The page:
Governments, even linguistically protectionist ones, are starting to agree. Last year Malaysia decided to start teaching school-level math and science in English. In France, home of the Academie Francaise, whose members are given swords and charged with defending the sanctity of the French language, a commission recommended last fall that basic English be treated like basic math: as part of the mandatory core curriculum beginning in primary school. As it turns out, the minister of Education didn't agree. No matter; French schoolchildren are ahead of their government: 96 percent of them are already studying the language as an elective in school.
Technology also plays a huge role in English's global triumph. Eighty percent of the electronically stored information in the world is in English; 66 percent of the world's scientists read in it, according to the British Council. "It's very important to learn English because [computer] books are only in English," says Umberto Duirte, an Uruguayan IT student learning English in London. New technologies are helping people pick up the language, too: Chinese and Japanese students can get English-usage —tips on their mobile phones. English-language teachers point to the rise of Microsoft English, where computer users are drafting letters advised by the Windows spell check and pop-up style guides. In the temple town of Varanasi, India, Sanjukta Chaterjee says she's astonished by the way her 7-year-old son learns the language, through CDs and video. "Our teachers were strict that we should practice, and speak the language till we were near-perfect," she says. "Now there's an additional technological finesse to learning English."
Schools are becoming more and more creative. Last August, South Korea set up its first English immersion camp. The Gyeonggi English Village, built on a small island in the Yellow Sea and subsidized by the provincial government, comes complete with a Hollywood-style fake bank and airport, where students must conduct all transactions in English. "Through the camp, we want to train capable global citizens, who can help Korea win international competition in this age of globalization," says Sohn Hak Kyu, governor of Gyeonggi province, who started the program. In one class, eighth grader Chun Ho Sung, wearing a long black wig and posing as British heartthrob Orlando Bloom, sweats under the lights of a mock television studio as he prepares to be interviewed. "Do you think you are handsome?" asks the anchorwoman. Shyly, in broken English, Chun responds: "Yes, I do. I am very handsome." The audience of other students collapses in giggles.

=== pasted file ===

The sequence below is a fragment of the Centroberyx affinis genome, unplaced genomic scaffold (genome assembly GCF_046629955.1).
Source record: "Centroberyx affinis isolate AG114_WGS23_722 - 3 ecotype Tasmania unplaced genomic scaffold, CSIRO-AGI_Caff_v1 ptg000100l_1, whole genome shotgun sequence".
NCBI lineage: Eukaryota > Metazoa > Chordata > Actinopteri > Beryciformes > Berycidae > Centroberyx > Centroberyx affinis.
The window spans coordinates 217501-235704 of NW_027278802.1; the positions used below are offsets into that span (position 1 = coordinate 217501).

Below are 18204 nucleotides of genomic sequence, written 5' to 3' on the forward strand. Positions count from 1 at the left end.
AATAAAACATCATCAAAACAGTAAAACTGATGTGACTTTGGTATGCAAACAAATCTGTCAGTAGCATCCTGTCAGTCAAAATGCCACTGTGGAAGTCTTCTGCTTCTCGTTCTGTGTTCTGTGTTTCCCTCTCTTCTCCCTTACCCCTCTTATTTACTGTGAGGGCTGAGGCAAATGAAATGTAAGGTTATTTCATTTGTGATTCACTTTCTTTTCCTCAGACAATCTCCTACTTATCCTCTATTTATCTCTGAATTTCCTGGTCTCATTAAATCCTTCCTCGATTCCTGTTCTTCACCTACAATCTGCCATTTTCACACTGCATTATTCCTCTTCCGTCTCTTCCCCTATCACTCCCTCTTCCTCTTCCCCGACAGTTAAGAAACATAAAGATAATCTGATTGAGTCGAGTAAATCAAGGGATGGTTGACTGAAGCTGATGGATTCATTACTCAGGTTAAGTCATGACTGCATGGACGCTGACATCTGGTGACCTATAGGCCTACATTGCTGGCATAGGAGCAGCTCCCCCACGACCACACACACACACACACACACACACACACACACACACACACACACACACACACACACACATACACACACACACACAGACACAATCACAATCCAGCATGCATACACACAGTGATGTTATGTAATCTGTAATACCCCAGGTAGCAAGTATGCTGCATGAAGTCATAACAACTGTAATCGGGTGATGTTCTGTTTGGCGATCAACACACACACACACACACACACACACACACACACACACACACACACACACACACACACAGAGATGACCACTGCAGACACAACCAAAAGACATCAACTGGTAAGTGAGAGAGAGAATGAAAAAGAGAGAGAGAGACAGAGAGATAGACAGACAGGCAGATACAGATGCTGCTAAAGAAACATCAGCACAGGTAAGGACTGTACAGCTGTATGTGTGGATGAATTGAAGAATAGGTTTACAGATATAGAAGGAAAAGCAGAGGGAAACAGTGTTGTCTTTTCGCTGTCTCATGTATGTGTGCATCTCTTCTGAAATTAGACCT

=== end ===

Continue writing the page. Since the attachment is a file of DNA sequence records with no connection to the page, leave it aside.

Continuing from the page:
While courses like Gyeonggi's sound simple, English and its teaching are inexorably becoming more complex. Ilan Stavans, an Amherst College professor, recently finished a translation of Cervantes's "Don Quixote" into Spanglish, the English-Spanish hybrid spoken in the United States and Mexico. Writing in the journal English Today last spring, Hu Xiaoqiong argued for reorientating China's English curriculum toward China English, incorporating Chinese phrases like "pay New Year calls," a Spring Festival tradition, and "no face," to be ashamed—as Standard English. In countries like Germany, where most kids begin English as early as the second or third grade, the market for English studies is already shrinking. German language schools no longer target English beginners but those pursuing more-expert niches: business English, phone manners or English for presentations. Beginning-English classes are filled with immigrants from places like Turkey and Russia, eager to catch up with the natives. As with migrants the world over, they're finding that their newfound land is an English-speaking one.
With Sudip Mazumdar and Hindol Sengupta in Delhi, Paul Mooney in Beijing, Katka Krosnar in Prague, Emily Flynn and Marie Valla in London, B. J. Lee in Gyeonggi, Tracy Mcnicoll in Paris, Stefan Theil in Berlin, Henk Rossouw in Johannesburg, Maria Amparo Lasso in Mexico City and Jaime Cunningham in New York